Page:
Many of the lyrics were poignantly related to what she was going through— ‘I’m sick but I’m pretty, I’m brave but I’m chickenshit.” I fell in love with the song, partly because it has great meaning for me (L finished her over two year treatment in December 2013) but partly because it speaks to what it is to feel like “you haven’t really got it figured out just yet.”

Also, I’m learning to play the guitar. I’m not good, but instead of being chickenshit I’m going to be brave and post.

Love to all.

It’s Happening.

I’m really happy. For now, and the work continues, but I’m going to honor happiness for just this moment and brag.

Tuesday, Feb 25, watch me get murdered at Lululemon on the show Redrum on Investigation Discovery on your local TV. 9pm. Apparently I’m good. I haven’t seen it. All I know for sure is I’m super bloody.

This September, I’m going to get paid the most I’ve ever been paid to do a month-long run of Steel Magnolias at a professional Shakespeare Festival in the West. I auditioned just “cuz” for the Artistic Director over the Christmas holiday, knowing the season was mostly cast. It’s merely my luck that they were actually looking to cast a part– he had me send a video, and I just found out I booked it.

It’s the little things.

Happy Right Here

I told my therapist, when talking about my agent, that I was willing to lose weight, but that I refused to give it my whole brain. I choked up spontaneously as I said, “I’m just so relieved to not be putting my whole brain onto making myself a certain way or fulfilling some expectation.” I was really proud of this statement.

The truth is, I would LOVE to lose weight. I don’t know how much I weight right now (scale is packed, and I’m fitting into my clothes but I’d say definitely more bloated than usual from the BC), and frankly that both excites and scares me. I’ve never been an excessive “weigh-er,” but knowing my weight really can shift my mood and my brain all day.

This morning my boyfriend told me he felt “apathetic and useless” this week. He’s been really busy (both of us have) but when he’s not busy, we’re lying in bed and watching Slings & Arrows, or eating baked goods I made, or watching movies and drinking wine. He says that on the way home from house managing (at like 11pm), he knows he “should” and wants to be writing, but he ends up just sitting.

How familiar does THIS sound, ladies?!

My therapist calls these kinds of things “shoulds.” I’ll talk to her about a day I had and accidentally throw in a “I should have gone to the gym” or “I shouldn’t have reacted that way” and she’ll catch it. “Who says?” “What’s the worst thing that could happen if you don’t?” Sometimes, now, I feel like I give myself too much slack (stayed in today instead of going to an open call audition in Brooklyn, planned on going to ballet class but didn’t), but again, who says I “should” do anything? Why should the “shoulds” control my life?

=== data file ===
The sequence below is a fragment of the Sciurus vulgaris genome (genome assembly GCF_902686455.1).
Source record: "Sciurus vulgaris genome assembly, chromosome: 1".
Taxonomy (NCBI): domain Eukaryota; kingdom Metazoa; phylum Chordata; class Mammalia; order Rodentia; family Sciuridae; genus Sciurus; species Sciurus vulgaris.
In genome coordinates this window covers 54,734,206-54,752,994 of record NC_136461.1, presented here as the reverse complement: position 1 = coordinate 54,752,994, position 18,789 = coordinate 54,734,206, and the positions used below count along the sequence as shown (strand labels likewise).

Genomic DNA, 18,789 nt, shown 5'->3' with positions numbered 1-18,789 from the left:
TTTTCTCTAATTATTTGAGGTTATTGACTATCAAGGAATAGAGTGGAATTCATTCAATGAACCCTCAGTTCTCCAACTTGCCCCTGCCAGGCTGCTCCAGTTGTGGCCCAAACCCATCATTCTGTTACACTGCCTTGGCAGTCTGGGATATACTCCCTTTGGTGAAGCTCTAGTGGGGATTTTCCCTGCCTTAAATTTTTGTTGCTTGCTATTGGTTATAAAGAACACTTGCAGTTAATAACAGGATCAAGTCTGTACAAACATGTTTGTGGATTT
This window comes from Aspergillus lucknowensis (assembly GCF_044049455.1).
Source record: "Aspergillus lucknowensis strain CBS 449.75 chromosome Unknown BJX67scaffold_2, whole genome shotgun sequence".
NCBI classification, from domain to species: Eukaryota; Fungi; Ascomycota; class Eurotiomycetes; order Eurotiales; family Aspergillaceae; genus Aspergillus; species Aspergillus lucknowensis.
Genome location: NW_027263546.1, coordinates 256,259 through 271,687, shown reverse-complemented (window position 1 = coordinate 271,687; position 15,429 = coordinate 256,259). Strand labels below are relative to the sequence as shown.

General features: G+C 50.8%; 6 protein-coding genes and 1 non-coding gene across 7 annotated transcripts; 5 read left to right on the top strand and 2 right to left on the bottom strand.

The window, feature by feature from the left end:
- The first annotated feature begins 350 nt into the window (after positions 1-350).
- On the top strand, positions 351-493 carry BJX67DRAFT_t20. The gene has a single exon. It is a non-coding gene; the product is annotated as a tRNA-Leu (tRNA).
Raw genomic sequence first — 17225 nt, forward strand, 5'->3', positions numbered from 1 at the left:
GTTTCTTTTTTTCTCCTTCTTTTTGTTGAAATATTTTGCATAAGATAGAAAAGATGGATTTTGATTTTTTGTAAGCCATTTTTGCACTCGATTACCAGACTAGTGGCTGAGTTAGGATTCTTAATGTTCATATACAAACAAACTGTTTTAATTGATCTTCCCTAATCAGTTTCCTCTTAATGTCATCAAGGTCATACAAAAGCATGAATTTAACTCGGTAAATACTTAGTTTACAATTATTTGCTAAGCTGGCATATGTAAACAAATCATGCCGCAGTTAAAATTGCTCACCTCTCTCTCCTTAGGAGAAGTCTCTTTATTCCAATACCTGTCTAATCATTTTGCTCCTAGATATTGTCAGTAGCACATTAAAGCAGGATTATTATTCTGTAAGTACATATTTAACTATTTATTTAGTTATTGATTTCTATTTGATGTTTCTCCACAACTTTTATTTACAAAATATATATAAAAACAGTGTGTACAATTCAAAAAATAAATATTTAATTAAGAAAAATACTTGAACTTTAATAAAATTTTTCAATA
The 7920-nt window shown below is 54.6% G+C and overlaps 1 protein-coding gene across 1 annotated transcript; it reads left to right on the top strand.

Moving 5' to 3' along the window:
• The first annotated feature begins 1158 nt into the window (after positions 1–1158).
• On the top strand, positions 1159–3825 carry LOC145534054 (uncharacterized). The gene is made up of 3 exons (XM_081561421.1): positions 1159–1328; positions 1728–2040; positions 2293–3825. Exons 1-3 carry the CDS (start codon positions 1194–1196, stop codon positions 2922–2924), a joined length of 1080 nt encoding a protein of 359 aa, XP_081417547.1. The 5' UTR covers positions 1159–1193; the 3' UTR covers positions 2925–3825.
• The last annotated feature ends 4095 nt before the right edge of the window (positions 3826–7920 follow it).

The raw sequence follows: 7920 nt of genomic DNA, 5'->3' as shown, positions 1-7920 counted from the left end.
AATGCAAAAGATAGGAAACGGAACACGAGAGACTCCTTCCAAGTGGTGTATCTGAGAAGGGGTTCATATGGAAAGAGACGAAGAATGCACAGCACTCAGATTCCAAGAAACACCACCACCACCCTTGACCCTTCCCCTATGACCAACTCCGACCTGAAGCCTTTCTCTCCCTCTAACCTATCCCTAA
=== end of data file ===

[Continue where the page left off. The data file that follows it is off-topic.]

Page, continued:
I told my boyfriend some of my rationalizations: “You’re tired. You’re exhausted– your body and brain needs a break.” He says, “I’m happiest when my brain is going. I don’t like not using it.” And I replied, “Sometimes even brains need a break.” I realized that this conversation was exactly like a conversation I have had in my own head countless times.

Something I’ve learned in the last few years is how to respect what I want, not what “they” think I “should” do. No one is watching me. Brain can’t handle reading right now? Okay, it’s tired. I’ll listen to music on the train. Body refusing to want to exercise? Maybe try again later, but maybe just assume that it’ll be ready to go again soon and it’ll let me know. Dreading an early morning audition I’m not prepared for? Don’t go. Sleep in and don’t freak yourself out.

It’s constant negotiating; constantly reminding myself that I can be the decision-maker.

Now, I live with a boy. A boy whose diet is very different than mine (I don’t eat meat, he’s a carnivore, among other things). I’ve had more ice cream since moving in with him than I’ve had in the last year combined. I don’t think I’m gaining weight, though. I think the abundance of food is a comfort… I don’t feel like I have to gorge. I get to eat breakfast and sometimes other meals with him. I don’t feel like a pig when he’s around. I’ve barely binged two or three times. Sometimes overeating, but nothing that derails my day or even necessarily puts me over a major calorie edge. I can’t weigh myself. And y’know, I think I’m just all around happier.

So yes. I’d gladly lose weight. I know that I “should.”

But I’m so enjoying living in this moment, so enjoying not letting obsessive thoughts and other people’s “shoulds” get in the way of my happiness, that I wouldn’t sacrifice any of it.

I’m not fat.

I’ll dye my hair for her. I’ll get new pictures for her. I’ll learn how to put on makeup for her.

But my happiness is more important than a number on the scale. I may lose parts because of it, but I won’t lose the ones I’m mean to have.

I’m happy right here, thanks.

I believe that we, that this planet, hasn’t seen its Golden Age. Everybody says its finished … art’s finished, rock and roll is dead, God is dead. Fuck that! This is my chance in the world. I didn’t live back there in Mesopotamia, I wasn’t there in the Garden of Eden, I wasn’t there with Emperor Han, I’m right here right now and I want now to be the Golden Age …if only each generation would realise that the time for greatness is right now when they’re alive … the time to flower is now.”
Patti Smith